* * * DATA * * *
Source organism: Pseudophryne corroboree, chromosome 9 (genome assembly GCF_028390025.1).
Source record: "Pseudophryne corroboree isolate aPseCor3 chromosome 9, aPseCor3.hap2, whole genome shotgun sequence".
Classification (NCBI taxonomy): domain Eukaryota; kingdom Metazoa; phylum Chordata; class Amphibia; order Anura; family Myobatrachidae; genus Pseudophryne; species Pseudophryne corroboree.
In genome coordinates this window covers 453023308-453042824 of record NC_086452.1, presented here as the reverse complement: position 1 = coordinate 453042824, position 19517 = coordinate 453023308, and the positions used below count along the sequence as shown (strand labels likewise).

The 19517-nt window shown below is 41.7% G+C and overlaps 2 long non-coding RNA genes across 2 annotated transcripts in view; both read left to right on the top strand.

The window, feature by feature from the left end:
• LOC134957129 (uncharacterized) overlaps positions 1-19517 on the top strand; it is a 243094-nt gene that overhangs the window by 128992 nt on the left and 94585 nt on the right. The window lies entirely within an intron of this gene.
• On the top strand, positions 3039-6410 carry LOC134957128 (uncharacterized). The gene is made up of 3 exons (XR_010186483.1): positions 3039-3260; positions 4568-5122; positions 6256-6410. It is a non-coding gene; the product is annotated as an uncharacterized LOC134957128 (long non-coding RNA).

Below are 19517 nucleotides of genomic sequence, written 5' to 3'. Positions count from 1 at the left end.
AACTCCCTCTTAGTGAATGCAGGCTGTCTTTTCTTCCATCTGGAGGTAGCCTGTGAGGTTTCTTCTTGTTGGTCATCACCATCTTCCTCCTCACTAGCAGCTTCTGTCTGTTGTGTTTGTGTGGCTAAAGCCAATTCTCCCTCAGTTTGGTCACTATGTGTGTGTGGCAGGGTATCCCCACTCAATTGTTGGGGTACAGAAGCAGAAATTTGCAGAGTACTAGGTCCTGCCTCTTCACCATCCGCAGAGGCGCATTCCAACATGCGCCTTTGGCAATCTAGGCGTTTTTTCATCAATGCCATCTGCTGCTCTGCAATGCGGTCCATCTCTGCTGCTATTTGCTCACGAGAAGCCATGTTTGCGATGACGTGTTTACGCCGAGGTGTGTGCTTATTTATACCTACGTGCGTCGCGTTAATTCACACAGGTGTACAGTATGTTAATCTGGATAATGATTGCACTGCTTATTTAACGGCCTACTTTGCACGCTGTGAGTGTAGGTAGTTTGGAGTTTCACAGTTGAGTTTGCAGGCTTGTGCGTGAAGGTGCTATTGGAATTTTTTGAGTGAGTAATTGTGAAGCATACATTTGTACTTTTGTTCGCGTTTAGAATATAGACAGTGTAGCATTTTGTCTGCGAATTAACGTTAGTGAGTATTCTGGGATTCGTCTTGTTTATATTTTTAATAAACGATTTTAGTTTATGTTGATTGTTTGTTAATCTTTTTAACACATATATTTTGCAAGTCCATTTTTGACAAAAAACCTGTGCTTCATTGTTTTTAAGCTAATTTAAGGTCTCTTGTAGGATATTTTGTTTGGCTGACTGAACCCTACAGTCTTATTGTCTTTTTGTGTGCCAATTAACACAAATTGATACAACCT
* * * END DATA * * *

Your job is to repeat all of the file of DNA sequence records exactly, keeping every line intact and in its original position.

Source organism: Pseudophryne corroboree, chromosome 9 (genome assembly GCF_028390025.1).
Source record: "Pseudophryne corroboree isolate aPseCor3 chromosome 9, aPseCor3.hap2, whole genome shotgun sequence".
Classification (NCBI taxonomy): domain Eukaryota; kingdom Metazoa; phylum Chordata; class Amphibia; order Anura; family Myobatrachidae; genus Pseudophryne; species Pseudophryne corroboree.
In genome coordinates this window covers 453023308-453042824 of record NC_086452.1, presented here as the reverse complement: position 1 = coordinate 453042824, position 19517 = coordinate 453023308, and the positions used below count along the sequence as shown (strand labels likewise).

The 19517-nt window shown below is 41.7% G+C and overlaps 2 long non-coding RNA genes across 2 annotated transcripts in view; both read left to right on the top strand.

The window, feature by feature from the left end:
• LOC134957129 (uncharacterized) overlaps positions 1-19517 on the top strand; it is a 243094-nt gene that overhangs the window by 128992 nt on the left and 94585 nt on the right. The window lies entirely within an intron of this gene.
• On the top strand, positions 3039-6410 carry LOC134957128 (uncharacterized). The gene is made up of 3 exons (XR_010186483.1): positions 3039-3260; positions 4568-5122; positions 6256-6410. It is a non-coding gene; the product is annotated as an uncharacterized LOC134957128 (long non-coding RNA).

Below are 19517 nucleotides of genomic sequence, written 5' to 3'. Positions count from 1 at the left end.
AACTCCCTCTTAGTGAATGCAGGCTGTCTTTTCTTCCATCTGGAGGTAGCCTGTGAGGTTTCTTCTTGTTGGTCATCACCATCTTCCTCCTCACTAGCAGCTTCTGTCTGTTGTGTTTGTGTGGCTAAAGCCAATTCTCCCTCAGTTTGGTCACTATGTGTGTGTGGCAGGGTATCCCCACTCAATTGTTGGGGTACAGAAGCAGAAATTTGCAGAGTACTAGGTCCTGCCTCTTCACCATCCGCAGAGGCGCATTCCAACATGCGCCTTTGGCAATCTAGGCGTTTTTTCATCAATGCCATCTGCTGCTCTGCAATGCGGTCCATCTCTGCTGCTATTTGCTCACGAGAAGCCATGTTTGCGATGACGTGTTTACGCCGAGGTGTGTGCTTATTTATACCTACGTGCGTCGCGTTAATTCACACAGGTGTACAGTATGTTAATCTGGATAATGATTGCACTGCTTATTTAACGGCCTACTTTGCACGCTGTGAGTGTAGGTAGTTTGGAGTTTCACAGTTGAGTTTGCAGGCTTGTGCGTGAAGGTGCTATTGGAATTTTTTGAGTGAGTAATTGTGAAGCATACATTTGTACTTTTGTTCGCGTTTAGAATATAGACAGTGTAGCATTTTGTCTGCGAATTAACGTTAGTGAGTATTCTGGGATTCGTCTTGTTTATATTTTTAATAAACGATTTTAGTTTATGTTGATTGTTTGTTAATCTTTTTAACACATATATTTTGCAAGTCCATTTTTGACAAAAAACCTGTGCTTCATTGTTTTTAAGCTAATTTAAGGTCTCTTGTAGGATATTTTGTTTGGCTGACTGAACCCTACAGTCTTATTGTCTTTTTGTGTGCCAATTAACACAAATTGATACAACCT